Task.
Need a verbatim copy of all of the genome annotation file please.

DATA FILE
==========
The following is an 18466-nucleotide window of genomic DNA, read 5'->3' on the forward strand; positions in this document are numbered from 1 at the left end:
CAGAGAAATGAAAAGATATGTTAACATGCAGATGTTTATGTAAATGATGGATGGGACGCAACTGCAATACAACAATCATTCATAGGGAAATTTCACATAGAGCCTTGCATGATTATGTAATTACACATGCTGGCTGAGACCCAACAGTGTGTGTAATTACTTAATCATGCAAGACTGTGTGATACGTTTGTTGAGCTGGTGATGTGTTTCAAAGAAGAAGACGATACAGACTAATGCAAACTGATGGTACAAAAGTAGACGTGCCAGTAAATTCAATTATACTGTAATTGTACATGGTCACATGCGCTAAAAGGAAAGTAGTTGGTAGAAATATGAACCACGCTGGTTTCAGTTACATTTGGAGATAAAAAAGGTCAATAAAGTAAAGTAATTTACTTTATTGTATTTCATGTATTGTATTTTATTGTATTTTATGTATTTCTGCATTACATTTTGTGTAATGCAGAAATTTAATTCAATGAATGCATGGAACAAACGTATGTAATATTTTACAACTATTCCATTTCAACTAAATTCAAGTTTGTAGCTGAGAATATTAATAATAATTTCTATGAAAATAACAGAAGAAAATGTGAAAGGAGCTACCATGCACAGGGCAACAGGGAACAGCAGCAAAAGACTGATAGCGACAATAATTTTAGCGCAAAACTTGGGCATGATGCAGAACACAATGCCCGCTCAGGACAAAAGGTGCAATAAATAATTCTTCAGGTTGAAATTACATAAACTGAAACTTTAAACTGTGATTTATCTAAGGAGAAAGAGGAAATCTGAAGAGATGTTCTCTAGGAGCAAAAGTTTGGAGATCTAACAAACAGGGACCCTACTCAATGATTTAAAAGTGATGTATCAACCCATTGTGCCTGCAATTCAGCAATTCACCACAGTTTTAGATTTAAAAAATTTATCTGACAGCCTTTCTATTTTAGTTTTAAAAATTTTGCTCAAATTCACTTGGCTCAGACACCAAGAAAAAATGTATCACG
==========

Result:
The following is an 18466-nucleotide window of genomic DNA, read 5'->3' on the forward strand; positions in this document are numbered from 1 at the left end:
CAGAGAAATGAAAAGATATGTTAACATGCAGATGTTTATGTAAATGATGGATGGGACGCAACTGCAATACAACAATCATTCATAGGGAAATTTCACATAGAGCCTTGCATGATTATGTAATTACACATGCTGGCTGAGACCCAACAGTGTGTGTAATTACTTAATCATGCAAGACTGTGTGATACGTTTGTTGAGCTGGTGATGTGTTTCAAAGAAGAAGACGATACAGACTAATGCAAACTGATGGTACAAAAGTAGACGTGCCAGTAAATTCAATTATACTGTAATTGTACATGGTCACATGCGCTAAAAGGAAAGTAGTTGGTAGAAATATGAACCACGCTGGTTTCAGTTACATTTGGAGATAAAAAAGGTCAATAAAGTAAAGTAATTTACTTTATTGTATTTCATGTATTGTATTTTATTGTATTTTATGTATTTCTGCATTACATTTTGTGTAATGCAGAAATTTAATTCAATGAATGCATGGAACAAACGTATGTAATATTTTACAACTATTCCATTTCAACTAAATTCAAGTTTGTAGCTGAGAATATTAATAATAATTTCTATGAAAATAACAGAAGAAAATGTGAAAGGAGCTACCATGCACAGGGCAACAGGGAACAGCAGCAAAAGACTGATAGCGACAATAATTTTAGCGCAAAACTTGGGCATGATGCAGAACACAATGCCCGCTCAGGACAAAAGGTGCAATAAATAATTCTTCAGGTTGAAATTACATAAACTGAAACTTTAAACTGTGATTTATCTAAGGAGAAAGAGGAAATCTGAAGAGATGTTCTCTAGGAGCAAAAGTTTGGAGATCTAACAAACAGGGACCCTACTCAATGATTTAAAAGTGATGTATCAACCCATTGTGCCTGCAATTCAGCAATTCACCACAGTTTTAGATTTAAAAAATTTATCTGACAGCCTTTCTATTTTAGTTTTAAAAATTTTGCTCAAATTCACTTGGCTCAGACACCAAGAAAAAATGTATCACG